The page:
Border Patrol agents pat down border crossers in the Imperial Valley Sector in California. (U.S. Border Patrol)

Immigration Debate Amplifies Ex-Border Patrol Agent’s Lament

Like just about everything involving the southern border of the United States, Francisco Cantu’s book about his four years as a Border Patrol agent has become caught up in controversy.

In “The Line Becomes a River,” published Feb. 6 by Riverhead Books, Cantu has created an almost poetic narrative of the desolate Southwest landscape, the daily, desperate tragedies of migrants trying to cross it, and the agents trying to stop the crossers.

While Cantu describes his own and colleagues’ kindnesses toward some border crossers — Cantu salves the blistered feet of a woman who gratefully calls him a humanitarian and carries water bottles for those he apprehends — his overarching message is about the “thing that crushes,” how all agents “internalize and externalize” the violence of their jobs.

“To be clear: during my years as a BP agent, I was complicit in perpetuating institutional violence and flawed, deadly policy,” Cantu wrote in a Feb. 10 Tweet. “My book is about acknowledging that, it’s about thinking through the ways we normalize violence and dehumanize migrants as individuals and as a society.”

“It’s true that we slash their bottles and drain their water into the dry earth, that we dump their backpacks and pile their food and clothes to be crushed and pissed on and stepped over, strewn across the desert and set ablaze,” he writes in the book.

At the same time, Cantu struggles to assign blame for the violence. “For me, it has become impossible to look at police officers, or Border Patrol agents, and say that they are all bad,” he said in a Chicago Review of Books interview Feb. 14. “Not only because I was an agent, but because of all the people that I knew, and still know.”

“It’s important to remember that in the summer, the entire Border Patrol becomes a search-and-rescue mission,” he told Vox on Feb. 15. However, he said, the U.S. prevention through deterrence policy creates the need for that mission by pushing migrants from heavily patrolled urban areas to the remote desert, where the heat can disorient, parch and kill. The policy “weaponizes the landscape,” he said.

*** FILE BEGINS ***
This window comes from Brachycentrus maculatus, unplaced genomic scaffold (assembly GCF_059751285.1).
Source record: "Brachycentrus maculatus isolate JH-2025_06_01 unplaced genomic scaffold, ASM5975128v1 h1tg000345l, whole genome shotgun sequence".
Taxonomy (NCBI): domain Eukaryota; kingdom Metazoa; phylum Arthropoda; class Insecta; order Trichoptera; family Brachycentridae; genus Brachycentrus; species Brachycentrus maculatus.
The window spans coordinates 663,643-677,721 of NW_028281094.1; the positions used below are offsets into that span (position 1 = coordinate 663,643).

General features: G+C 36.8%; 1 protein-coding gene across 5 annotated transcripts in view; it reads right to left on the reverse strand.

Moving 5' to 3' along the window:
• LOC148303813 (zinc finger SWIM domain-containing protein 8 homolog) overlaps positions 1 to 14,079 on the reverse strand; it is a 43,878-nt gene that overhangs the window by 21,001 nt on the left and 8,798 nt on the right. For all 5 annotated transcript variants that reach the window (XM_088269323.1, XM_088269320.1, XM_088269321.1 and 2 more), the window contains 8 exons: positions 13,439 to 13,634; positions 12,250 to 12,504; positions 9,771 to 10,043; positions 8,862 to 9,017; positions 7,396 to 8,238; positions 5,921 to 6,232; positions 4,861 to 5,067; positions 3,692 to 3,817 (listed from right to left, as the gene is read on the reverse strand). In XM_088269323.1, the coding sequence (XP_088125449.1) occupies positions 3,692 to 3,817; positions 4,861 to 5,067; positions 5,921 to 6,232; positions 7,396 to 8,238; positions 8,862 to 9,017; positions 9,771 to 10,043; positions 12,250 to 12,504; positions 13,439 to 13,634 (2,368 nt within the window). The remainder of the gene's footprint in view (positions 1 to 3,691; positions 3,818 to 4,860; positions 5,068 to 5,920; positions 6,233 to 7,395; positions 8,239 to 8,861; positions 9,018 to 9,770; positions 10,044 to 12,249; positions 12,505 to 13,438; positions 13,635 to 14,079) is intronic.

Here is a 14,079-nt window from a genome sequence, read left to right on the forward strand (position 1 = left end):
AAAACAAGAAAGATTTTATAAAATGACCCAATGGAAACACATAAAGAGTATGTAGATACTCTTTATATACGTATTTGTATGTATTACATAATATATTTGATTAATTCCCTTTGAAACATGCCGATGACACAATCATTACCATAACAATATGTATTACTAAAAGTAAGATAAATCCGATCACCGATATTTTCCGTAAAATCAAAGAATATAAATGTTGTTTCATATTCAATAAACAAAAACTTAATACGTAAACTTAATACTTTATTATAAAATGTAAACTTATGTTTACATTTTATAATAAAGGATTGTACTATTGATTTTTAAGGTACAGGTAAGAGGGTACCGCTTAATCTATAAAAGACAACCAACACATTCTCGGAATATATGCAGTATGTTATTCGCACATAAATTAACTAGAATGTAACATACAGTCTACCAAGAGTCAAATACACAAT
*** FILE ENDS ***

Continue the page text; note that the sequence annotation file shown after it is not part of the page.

“Border Patrol agents on the ground aren’t writing border policy. But we’re enforcing it,” he said in the Vox interview. “The Border Patrol is simultaneously there to put out the fire, and the institution is what started the fire.”

Even as Cantu wrote about the loud, angry demonstrators on both sides of the immigration debate in Arizona in 2006, his book tour readings have been disrupted by the same passion. In Austin, Texas, on Feb. 12, he declined to interrupt protesters accusing him of being “traitor” who is “normalizing” and “romanticizing” violence against illegal immigrants, according to an Austin Chronicle report Feb. 14. Eventually, he gave up speaking and just signed books.

In San Francisco, activists called on bookstores to cancel readings by Cantu, according to a Feb. 12 report on SFGate, the website of the San Francisco Chronicle.

“I’m not here to defend BP. But I am here to listen and learn from the ways my writing may be construed to normalize, eroticize, or beautify border violence, and the ways my voice may amplified at the expense of those who suffer from it,” Cantu wrote on Twitter Feb. 10. “Ultimately, I’m here to work against it.”

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